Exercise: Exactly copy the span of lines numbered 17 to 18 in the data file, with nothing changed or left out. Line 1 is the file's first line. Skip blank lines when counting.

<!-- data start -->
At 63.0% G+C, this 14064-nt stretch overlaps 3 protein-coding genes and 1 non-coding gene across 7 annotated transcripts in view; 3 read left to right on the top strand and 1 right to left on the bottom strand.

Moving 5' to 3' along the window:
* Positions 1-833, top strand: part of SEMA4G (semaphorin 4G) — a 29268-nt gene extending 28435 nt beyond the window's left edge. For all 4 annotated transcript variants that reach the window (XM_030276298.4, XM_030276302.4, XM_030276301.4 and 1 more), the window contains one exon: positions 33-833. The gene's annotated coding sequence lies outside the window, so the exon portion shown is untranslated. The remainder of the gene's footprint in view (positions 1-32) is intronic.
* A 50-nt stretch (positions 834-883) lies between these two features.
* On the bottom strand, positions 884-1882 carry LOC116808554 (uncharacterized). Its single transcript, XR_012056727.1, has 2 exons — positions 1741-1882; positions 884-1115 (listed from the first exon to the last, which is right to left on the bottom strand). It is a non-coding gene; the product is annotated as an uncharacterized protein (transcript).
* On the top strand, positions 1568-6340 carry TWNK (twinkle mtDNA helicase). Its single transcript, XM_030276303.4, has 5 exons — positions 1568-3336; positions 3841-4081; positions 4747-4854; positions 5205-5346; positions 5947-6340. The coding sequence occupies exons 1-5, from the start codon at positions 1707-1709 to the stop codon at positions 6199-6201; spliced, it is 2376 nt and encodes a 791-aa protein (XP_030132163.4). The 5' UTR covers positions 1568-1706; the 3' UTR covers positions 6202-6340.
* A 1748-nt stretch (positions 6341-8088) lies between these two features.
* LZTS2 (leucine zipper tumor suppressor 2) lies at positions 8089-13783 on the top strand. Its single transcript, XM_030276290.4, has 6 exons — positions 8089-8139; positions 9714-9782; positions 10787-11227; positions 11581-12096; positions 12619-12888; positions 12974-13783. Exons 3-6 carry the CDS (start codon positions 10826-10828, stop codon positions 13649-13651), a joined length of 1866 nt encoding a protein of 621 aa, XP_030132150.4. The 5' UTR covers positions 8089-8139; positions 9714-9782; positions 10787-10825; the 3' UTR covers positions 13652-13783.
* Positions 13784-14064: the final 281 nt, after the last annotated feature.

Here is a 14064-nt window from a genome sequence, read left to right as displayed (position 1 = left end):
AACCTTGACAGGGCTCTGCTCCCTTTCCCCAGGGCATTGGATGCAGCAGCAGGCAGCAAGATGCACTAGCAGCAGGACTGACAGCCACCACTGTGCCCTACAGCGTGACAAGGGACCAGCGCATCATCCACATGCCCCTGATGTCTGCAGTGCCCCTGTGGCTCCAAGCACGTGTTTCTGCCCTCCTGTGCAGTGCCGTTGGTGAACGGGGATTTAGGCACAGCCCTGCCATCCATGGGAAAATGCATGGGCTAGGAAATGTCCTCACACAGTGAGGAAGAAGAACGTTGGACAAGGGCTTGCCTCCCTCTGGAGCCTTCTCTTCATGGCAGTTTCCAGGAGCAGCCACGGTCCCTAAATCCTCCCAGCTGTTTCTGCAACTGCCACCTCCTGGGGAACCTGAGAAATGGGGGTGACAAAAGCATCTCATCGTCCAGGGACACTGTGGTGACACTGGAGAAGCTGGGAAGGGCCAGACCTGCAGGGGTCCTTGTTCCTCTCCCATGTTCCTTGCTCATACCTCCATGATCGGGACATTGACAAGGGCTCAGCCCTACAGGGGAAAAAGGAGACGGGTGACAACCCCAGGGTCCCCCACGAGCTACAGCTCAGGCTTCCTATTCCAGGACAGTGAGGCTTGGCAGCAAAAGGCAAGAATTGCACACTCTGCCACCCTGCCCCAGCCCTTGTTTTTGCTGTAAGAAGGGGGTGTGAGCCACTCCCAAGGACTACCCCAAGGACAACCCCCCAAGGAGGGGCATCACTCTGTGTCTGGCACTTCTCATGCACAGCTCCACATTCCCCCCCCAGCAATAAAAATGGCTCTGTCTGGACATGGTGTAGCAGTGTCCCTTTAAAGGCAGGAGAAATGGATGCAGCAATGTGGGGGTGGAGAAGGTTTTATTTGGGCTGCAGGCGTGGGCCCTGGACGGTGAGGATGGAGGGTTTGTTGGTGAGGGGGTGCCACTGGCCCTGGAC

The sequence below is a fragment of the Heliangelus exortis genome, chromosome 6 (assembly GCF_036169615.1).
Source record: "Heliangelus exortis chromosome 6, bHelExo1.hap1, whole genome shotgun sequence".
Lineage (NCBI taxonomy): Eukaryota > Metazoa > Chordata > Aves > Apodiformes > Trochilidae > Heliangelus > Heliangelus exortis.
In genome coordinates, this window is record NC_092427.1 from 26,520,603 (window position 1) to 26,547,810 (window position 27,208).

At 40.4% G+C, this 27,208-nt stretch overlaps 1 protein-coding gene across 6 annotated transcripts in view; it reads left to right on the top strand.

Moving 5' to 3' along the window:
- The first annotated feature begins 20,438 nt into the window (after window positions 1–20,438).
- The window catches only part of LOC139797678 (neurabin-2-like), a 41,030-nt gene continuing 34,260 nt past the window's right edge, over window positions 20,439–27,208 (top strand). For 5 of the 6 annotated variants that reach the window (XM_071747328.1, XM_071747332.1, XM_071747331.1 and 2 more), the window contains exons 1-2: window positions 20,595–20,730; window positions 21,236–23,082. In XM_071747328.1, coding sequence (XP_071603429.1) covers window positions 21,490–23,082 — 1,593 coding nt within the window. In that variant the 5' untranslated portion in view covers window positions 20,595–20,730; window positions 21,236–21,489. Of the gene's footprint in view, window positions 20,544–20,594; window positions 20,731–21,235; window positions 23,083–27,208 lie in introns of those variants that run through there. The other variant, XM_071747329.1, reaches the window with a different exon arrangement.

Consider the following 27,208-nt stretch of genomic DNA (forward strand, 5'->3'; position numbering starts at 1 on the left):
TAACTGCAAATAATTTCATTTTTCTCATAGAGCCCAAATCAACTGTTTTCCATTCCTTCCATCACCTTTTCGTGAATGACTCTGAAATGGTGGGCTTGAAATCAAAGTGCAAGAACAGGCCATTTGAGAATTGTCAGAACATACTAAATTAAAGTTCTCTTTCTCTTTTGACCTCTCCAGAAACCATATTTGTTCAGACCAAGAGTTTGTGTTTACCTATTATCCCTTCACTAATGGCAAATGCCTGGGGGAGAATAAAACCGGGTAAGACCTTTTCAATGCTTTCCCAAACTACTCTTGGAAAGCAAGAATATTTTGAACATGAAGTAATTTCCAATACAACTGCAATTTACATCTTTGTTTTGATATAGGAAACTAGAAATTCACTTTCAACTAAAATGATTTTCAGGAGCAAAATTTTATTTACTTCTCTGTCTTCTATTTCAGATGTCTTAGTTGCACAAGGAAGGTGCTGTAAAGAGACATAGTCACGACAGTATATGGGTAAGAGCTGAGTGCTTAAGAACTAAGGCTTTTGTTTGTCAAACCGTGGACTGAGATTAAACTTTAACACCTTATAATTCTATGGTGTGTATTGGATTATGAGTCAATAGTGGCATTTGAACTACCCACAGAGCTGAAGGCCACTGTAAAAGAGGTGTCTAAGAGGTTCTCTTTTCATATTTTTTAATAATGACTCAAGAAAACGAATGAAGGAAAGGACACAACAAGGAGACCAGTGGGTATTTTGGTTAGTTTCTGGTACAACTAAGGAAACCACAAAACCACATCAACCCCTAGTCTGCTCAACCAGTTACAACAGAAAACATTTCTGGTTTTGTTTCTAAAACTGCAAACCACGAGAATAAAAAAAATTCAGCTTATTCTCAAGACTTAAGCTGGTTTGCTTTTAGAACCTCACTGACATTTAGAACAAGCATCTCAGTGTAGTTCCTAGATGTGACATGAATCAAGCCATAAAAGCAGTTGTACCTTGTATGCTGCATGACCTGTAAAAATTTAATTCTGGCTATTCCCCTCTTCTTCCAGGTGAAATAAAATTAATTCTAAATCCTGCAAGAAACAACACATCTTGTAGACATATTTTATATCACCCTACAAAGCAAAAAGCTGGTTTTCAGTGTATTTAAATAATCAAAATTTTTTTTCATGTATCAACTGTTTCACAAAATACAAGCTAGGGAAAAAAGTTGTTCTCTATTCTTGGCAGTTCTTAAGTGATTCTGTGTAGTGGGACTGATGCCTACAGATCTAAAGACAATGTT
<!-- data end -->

Moving 5' to 3' along the window:
- The first annotated feature begins 20,438 nt into the window (after window positions 1–20,438).